Film star Clark Gable once called author Margaret Mitchell “the most fascinating woman I ever met.”
I’m an Atlanta native, and GONE WITH THE WIND has always been my favorite book and movie. However, I didn’t know much about Margaret Mitchell until I read ROAD TO TARA: The Life of Margaret Mitchell by Anne Edwards.
As I read the book, I found myself agreeing with Gable’s assessment. The many quoted passages in ROAD TO TARA illustrate Mitchell’s terrific gift in captivating her audience and reveal her sharp grasp of publishing legalities.
This book became a map for a spiritual quest. I visited several Atlanta tourist spots associated with Miss Mitchell, including her tiny apartment where she wrote GWTW, her grave, and a GONE WITH THE WIND museum.
The more I learned about her, the more I felt called to narrate this audiobook. I hosted a webinar for other narrators to learn with me how to acquire audio rights and then negotiated the licensing with the publisher. Read more…
I was always a little smitten with history. I’m not exactly sure what originally ignited my fascination with the past—watching “Little House on the Prairie” as a small girl, reading GONE WITH THE WIND for the first time, having great teachers in school . . . probably a combination of all that—but it’s as strong today as ever. And I’m not even obsessed with a certain time period. The Roaring ’20s period in the U.S. is as intriguing to me as Ancient Rome. So it should come as no surprise that historical mysteries also captivate me.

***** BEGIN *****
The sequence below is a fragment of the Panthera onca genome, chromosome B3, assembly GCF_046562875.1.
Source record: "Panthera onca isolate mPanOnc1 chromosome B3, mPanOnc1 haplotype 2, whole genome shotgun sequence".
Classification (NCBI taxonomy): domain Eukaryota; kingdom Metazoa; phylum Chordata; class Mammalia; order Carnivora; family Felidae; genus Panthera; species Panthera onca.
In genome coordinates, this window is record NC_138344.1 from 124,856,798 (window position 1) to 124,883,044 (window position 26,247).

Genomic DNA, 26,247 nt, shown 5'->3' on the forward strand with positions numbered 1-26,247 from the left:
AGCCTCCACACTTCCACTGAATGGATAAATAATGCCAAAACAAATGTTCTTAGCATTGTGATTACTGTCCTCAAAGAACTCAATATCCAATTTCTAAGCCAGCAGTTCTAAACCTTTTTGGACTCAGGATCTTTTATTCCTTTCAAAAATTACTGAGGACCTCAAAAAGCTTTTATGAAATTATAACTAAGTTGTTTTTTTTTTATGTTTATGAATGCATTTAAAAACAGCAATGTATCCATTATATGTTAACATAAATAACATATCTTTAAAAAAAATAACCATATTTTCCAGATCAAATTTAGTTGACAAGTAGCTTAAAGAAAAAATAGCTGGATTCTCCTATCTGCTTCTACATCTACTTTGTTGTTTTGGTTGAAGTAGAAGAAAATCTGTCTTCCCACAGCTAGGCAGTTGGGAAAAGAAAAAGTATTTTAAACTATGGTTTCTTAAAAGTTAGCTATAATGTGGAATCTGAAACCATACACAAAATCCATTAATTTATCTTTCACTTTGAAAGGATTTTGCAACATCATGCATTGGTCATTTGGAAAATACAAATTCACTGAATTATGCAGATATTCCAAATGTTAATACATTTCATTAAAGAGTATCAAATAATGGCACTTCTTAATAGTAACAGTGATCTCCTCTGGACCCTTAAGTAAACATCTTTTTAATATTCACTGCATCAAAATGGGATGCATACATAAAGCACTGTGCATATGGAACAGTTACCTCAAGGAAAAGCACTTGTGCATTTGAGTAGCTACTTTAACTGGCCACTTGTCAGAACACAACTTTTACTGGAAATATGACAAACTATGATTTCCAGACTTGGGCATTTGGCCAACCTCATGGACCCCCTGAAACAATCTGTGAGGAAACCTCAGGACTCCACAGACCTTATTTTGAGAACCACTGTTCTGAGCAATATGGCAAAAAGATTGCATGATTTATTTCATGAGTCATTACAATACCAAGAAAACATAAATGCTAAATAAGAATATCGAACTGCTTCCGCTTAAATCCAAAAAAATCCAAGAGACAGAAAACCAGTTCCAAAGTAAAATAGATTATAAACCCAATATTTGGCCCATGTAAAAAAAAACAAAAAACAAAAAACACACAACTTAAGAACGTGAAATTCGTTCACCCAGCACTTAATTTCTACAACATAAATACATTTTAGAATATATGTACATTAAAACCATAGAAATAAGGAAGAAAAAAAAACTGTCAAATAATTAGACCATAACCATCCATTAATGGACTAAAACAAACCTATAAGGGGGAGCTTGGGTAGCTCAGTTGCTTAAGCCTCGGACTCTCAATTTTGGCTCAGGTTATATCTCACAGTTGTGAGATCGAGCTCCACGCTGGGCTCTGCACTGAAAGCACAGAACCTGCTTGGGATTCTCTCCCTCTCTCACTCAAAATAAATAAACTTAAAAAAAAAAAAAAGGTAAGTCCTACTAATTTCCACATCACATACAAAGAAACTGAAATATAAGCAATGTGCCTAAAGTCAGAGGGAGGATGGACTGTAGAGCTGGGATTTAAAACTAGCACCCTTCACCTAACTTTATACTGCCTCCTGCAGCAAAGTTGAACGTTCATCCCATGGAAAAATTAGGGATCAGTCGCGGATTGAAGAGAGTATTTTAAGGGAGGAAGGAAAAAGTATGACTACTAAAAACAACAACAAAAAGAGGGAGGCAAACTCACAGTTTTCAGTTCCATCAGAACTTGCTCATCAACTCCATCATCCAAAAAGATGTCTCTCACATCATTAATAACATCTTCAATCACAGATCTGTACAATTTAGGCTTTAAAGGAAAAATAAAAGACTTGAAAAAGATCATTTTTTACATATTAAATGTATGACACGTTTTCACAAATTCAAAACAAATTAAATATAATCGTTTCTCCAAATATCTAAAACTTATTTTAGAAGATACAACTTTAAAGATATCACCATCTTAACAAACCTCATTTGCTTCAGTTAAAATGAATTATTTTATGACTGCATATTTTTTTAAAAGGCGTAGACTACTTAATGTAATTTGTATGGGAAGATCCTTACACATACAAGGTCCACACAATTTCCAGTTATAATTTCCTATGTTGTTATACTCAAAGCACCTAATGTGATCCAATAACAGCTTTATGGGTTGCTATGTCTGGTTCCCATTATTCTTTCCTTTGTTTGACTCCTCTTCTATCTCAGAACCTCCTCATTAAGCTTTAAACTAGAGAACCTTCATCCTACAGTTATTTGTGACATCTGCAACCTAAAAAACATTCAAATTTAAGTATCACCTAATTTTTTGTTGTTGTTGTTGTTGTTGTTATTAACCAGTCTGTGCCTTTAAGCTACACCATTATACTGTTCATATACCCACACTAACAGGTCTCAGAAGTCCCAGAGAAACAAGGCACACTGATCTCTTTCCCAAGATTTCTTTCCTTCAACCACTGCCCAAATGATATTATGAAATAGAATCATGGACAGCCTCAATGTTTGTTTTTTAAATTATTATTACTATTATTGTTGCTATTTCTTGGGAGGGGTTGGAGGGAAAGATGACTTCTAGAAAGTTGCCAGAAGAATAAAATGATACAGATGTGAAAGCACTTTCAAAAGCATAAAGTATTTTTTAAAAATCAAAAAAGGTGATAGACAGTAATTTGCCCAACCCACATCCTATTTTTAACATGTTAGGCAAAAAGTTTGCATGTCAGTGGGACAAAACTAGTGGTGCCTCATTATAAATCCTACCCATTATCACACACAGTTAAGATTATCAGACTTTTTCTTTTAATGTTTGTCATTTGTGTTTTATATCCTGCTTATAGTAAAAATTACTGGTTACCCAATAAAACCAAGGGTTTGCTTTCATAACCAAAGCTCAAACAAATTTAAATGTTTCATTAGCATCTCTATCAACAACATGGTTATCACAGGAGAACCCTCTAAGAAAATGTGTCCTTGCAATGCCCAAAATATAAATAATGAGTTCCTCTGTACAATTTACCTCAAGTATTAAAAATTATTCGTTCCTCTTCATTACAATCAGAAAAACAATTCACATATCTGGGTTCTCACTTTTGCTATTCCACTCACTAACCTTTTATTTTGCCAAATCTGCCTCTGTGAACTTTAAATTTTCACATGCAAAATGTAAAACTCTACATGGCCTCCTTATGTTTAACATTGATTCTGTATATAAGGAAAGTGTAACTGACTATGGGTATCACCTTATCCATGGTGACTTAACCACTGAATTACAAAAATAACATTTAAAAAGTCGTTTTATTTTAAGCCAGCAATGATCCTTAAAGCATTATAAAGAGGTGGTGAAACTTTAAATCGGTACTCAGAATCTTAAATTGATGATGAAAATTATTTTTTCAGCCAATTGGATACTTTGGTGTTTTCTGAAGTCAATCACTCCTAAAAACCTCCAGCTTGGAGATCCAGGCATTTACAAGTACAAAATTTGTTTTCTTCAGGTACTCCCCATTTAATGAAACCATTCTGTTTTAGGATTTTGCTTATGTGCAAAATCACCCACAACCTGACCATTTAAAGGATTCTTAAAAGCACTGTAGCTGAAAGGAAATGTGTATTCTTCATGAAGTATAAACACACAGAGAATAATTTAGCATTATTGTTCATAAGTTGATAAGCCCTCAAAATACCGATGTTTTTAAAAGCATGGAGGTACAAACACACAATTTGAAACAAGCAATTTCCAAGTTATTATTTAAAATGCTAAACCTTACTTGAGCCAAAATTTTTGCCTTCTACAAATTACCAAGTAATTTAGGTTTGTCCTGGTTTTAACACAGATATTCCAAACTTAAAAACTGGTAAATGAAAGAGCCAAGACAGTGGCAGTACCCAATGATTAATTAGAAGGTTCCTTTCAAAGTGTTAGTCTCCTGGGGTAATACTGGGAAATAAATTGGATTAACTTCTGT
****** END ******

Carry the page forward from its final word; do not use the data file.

Even though I’m not particular about time period, some folks are. But mystery can cover virtually any era on any point of the globe. And sometimes you might be surprised. You might think you don’t care for that period but then the mystery is so riveting, you find yourself looking up details to see what is fact and what is a little creative license on the part of the author.
David C. Taylor’s detective protagonist, Michael Cassidy, works in New York City in the mid-Twentieth Century. Don’t worry if that feels unfamiliar to you. By the time you finish hearing Keith Szarabajka’s killer narrations, you’ll feel like you lived it personally. Dark and gritty, historical police procedural at its finest. Read more…